Tales of A Curling Hack
by Doug Maxwell
Published by Whitecap Books
320 pages, 2006
Behind the Rock
Reviewed by Adrian Marks
Every year a new crop of sports books appear on the shelves at your favorite bookstore. New books on hockey, soccer, football, baseball; some focusing on the sport in an intimate way, some featuring the stars of the game. One imagines people waiting for these tomes, some of them breathlessly. I admit to a passion for some of these titles myself. I'm one of those who waits for sports books anxiously. I know I'm not alone. But when one thinks of all of these books about sports, what tends to come to mind are sports with jockstraps and man-sweat and overpaid players with aggressive swaggers and terrible reputations outside of the game.
There are, however, other kinds of sports in the world. Take, for instance,Tales of A Curling Hack. As the author says in his preface:
Let's face it: Curling is not a major sport on the world scene. When any nation, including Canada, wins a world curling championship, or Olympic curling title, traffic, in even the most rabid of curling centers, is not stopped by joyous fans spilling out onto the streets. It may be difficult for curlers to accept, but there are many people who do not see curling as a sport that sets the synapses jangling.
None of that is over -- or under -- statement. To many people, curling is the cold weather equivalent of contract bridge. It looks mildly interesting, but is probably best left to other people. Probably older people. To make matters worse: outside of Canada, a mention of curling will probably make people think of hot irons and hairstyles, not a game played on ice at a tortoise-like pace.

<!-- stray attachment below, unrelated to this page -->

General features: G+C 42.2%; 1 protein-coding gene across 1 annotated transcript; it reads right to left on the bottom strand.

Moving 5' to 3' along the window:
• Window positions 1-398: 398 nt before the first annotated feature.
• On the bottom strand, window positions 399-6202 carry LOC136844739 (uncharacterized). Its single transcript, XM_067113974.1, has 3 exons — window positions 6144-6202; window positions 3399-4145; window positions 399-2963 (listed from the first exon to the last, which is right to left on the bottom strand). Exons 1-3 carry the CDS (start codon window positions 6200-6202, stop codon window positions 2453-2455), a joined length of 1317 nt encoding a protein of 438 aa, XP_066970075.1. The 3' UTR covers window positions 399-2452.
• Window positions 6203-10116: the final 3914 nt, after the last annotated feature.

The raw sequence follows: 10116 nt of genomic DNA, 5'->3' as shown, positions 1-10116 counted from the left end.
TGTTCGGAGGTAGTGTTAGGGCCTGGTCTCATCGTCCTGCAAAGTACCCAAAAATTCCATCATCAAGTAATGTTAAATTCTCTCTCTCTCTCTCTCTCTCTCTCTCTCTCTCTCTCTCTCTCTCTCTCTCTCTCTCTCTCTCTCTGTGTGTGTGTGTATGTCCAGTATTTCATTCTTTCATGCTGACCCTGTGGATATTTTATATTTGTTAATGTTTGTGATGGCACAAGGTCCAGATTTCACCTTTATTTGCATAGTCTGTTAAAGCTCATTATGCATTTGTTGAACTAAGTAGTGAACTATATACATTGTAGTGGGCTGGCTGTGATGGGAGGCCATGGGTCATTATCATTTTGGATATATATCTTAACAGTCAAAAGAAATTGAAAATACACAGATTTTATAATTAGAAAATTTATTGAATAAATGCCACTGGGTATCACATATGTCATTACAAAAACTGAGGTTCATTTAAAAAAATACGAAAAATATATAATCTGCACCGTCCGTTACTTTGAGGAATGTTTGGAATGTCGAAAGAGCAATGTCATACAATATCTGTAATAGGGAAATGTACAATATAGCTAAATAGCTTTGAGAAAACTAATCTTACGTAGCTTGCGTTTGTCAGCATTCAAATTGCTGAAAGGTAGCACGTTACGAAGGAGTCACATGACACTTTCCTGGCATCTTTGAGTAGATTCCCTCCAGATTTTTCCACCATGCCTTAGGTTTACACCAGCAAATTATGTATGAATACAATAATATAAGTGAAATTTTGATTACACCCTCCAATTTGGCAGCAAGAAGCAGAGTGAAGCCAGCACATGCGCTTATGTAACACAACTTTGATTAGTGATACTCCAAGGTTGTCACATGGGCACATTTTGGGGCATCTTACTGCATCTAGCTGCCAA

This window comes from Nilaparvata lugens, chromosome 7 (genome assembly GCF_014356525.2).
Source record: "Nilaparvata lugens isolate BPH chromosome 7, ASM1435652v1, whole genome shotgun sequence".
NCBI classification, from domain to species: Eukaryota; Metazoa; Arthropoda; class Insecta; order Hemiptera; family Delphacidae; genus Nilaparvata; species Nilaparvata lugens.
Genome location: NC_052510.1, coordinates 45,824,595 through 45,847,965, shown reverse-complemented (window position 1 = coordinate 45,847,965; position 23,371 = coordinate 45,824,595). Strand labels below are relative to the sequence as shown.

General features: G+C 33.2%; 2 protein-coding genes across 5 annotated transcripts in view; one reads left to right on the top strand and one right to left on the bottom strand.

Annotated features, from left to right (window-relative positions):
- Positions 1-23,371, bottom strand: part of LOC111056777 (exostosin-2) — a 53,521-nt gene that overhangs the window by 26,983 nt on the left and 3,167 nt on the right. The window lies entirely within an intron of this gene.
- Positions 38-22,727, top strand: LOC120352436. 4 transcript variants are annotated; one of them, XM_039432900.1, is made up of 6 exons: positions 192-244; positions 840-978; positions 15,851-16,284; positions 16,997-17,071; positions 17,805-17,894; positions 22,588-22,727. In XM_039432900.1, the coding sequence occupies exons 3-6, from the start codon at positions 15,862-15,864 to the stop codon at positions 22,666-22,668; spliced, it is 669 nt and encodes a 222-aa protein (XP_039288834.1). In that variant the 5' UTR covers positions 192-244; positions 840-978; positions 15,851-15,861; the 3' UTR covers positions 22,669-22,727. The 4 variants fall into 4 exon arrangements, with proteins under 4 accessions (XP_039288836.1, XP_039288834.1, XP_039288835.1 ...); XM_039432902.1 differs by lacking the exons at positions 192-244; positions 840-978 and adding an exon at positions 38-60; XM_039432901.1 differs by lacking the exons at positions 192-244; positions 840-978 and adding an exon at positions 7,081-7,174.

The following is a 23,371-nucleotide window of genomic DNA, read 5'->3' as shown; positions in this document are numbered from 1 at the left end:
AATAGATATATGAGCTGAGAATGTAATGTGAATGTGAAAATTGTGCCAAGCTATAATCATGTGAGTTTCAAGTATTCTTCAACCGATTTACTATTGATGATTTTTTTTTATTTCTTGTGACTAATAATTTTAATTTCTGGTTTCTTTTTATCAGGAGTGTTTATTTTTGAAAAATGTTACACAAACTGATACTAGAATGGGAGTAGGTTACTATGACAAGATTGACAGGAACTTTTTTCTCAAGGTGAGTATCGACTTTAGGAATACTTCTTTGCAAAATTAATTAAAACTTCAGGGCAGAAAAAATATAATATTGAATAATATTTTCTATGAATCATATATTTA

Now, all of that said, Tales of A Curling Hack intrigues from the very first glimpse. The book is beautifully produced and makes for an inviting package. Printed like a small textbook, it fits comfortable in the hand.
Inside, things get even better. What you understand right away is that Maxwell has a very real passion for the sport he's reported on for the last half century. And being that he has been reporting on it all these years, there is probably no one on the planet who has a better store of stories about curling than this man.
What you end up with is a broadcast journalist's memoir as well as an inside look at a reasonably obscure sport that would be simply impossible to duplicate. The author's 2002 book, Canada Curls: The Illustrated History of Curling in Canada, deals with the nuts and bolts of the sport Maxwell knows so well. Tales of A Curling Hack is a more intimate look back. A companion to his first book, not a replacement.
Maxwell has been a television and radio broadcaster, he's also been an Olympic official and was for 18 years executive director of the Silver Broom World Curling Championship. If you're already a curling fan -- or even a curler yourself -- Tales of A Curling Hack is the absolute bomb. It can not and will not get better than this. If you're new to the sport, there could be no better introduction. Either way, you're in for some stories you'll not hear anywhere else. Maxwell is the curling king and, in a sense, Tales of A Curling Hack recalls his long reign. | October 2006
Adrian Marks is a January Magazine contributing editor.